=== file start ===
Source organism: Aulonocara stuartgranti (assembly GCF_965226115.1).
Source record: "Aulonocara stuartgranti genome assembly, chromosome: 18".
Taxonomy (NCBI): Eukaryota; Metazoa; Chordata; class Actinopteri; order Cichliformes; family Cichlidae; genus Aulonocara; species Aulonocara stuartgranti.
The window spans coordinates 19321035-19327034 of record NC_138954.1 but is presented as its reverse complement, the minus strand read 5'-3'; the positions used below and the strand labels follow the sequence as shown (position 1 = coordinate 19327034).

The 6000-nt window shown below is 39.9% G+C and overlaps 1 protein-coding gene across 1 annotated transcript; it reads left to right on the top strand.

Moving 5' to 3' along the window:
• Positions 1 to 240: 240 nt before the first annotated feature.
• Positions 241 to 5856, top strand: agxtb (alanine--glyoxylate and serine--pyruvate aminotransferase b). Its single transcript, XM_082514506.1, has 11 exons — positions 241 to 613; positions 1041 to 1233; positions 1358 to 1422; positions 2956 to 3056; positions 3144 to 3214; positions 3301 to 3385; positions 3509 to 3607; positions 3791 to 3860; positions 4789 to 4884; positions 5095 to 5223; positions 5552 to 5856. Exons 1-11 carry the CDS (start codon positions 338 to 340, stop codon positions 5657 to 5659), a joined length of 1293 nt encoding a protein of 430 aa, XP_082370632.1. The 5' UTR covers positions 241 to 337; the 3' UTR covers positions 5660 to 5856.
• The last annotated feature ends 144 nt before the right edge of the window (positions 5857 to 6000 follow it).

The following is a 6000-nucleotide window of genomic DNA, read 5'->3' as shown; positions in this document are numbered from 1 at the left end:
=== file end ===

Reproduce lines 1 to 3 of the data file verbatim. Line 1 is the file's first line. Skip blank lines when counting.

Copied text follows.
Source organism: Aulonocara stuartgranti (assembly GCF_965226115.1).
Source record: "Aulonocara stuartgranti genome assembly, chromosome: 18".
Taxonomy (NCBI): Eukaryota; Metazoa; Chordata; class Actinopteri; order Cichliformes; family Cichlidae; genus Aulonocara; species Aulonocara stuartgranti.